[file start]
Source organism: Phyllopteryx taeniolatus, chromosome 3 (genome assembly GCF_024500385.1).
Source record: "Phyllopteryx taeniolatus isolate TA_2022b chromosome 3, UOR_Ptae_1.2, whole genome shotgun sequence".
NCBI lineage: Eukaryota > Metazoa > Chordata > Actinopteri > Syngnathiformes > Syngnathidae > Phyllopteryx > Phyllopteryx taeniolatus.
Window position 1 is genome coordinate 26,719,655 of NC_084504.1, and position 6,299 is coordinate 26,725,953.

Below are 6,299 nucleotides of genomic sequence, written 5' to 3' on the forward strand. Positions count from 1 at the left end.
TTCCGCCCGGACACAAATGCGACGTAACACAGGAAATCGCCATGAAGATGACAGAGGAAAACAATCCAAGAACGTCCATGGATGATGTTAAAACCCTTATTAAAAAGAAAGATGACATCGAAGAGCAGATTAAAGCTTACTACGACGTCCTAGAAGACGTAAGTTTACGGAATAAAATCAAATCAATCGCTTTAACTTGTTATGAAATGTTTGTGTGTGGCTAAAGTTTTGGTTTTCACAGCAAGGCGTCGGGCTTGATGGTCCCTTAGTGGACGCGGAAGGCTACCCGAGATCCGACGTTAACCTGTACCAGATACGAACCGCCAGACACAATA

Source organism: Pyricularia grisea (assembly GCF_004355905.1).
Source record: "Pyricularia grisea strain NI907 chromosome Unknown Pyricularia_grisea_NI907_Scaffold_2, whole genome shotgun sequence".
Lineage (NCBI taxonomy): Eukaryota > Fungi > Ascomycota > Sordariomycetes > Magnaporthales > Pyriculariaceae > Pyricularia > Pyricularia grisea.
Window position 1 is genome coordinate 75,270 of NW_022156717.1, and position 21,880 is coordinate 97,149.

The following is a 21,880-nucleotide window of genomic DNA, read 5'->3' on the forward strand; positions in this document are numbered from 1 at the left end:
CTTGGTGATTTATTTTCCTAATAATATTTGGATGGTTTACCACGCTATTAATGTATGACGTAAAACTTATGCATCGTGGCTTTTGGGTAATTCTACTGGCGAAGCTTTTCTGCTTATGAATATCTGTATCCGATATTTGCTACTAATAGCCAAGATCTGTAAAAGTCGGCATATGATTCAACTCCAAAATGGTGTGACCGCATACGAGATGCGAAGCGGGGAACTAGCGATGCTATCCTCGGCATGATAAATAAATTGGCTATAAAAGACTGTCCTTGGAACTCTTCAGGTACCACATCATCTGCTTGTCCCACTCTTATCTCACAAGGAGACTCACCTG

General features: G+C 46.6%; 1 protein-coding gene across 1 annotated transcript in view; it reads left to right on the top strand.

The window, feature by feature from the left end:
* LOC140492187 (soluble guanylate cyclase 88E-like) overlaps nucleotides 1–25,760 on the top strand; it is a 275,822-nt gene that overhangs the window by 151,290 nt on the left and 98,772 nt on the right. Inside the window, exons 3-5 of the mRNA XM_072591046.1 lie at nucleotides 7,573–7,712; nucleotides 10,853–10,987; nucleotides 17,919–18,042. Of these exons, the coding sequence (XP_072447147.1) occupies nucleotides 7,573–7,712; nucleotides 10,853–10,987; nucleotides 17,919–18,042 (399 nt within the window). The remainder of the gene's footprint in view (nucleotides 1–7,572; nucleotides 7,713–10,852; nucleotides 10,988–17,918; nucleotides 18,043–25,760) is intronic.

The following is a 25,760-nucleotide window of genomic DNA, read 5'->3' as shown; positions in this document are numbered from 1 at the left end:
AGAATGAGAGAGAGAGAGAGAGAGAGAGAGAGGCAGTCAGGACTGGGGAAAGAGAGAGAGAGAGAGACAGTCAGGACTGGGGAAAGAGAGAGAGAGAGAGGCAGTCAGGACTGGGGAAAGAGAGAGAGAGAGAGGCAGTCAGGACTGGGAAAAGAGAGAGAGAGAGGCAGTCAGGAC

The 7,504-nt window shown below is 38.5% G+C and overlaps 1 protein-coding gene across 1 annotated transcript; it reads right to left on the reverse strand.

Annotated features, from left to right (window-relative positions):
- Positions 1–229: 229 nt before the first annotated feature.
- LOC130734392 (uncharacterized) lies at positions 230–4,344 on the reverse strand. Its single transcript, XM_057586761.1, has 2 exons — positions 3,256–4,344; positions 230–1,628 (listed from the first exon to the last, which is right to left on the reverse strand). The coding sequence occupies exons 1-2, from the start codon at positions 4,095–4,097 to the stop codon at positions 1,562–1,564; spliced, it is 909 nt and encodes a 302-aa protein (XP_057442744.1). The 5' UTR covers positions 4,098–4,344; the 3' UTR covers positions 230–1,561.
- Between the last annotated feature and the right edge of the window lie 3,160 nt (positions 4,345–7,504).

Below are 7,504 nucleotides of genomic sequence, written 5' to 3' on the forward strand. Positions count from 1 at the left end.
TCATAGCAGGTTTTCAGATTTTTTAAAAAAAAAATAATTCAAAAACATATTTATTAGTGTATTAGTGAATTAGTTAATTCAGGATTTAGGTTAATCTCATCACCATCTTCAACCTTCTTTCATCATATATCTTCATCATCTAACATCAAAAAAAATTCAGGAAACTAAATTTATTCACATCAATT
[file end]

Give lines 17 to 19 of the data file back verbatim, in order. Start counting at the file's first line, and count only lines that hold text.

AGAATGAGAGAGAGAGAGAGAGAGAGAGAGAGGCAGTCAGGACTGGGGAAAGAGAGAGAGAGAGAGACAGTCAGGACTGGGGAAAGAGAGAGAGAGAGAGGCAGTCAGGACTGGGGAAAGAGAGAGAGAGAGAGGCAGTCAGGACTGGGAAAAGAGAGAGAGAGAGGCAGTCAGGAC

The 7,504-nt window shown below is 38.5% G+C and overlaps 1 protein-coding gene across 1 annotated transcript; it reads right to left on the reverse strand.

Annotated features, from left to right (window-relative positions):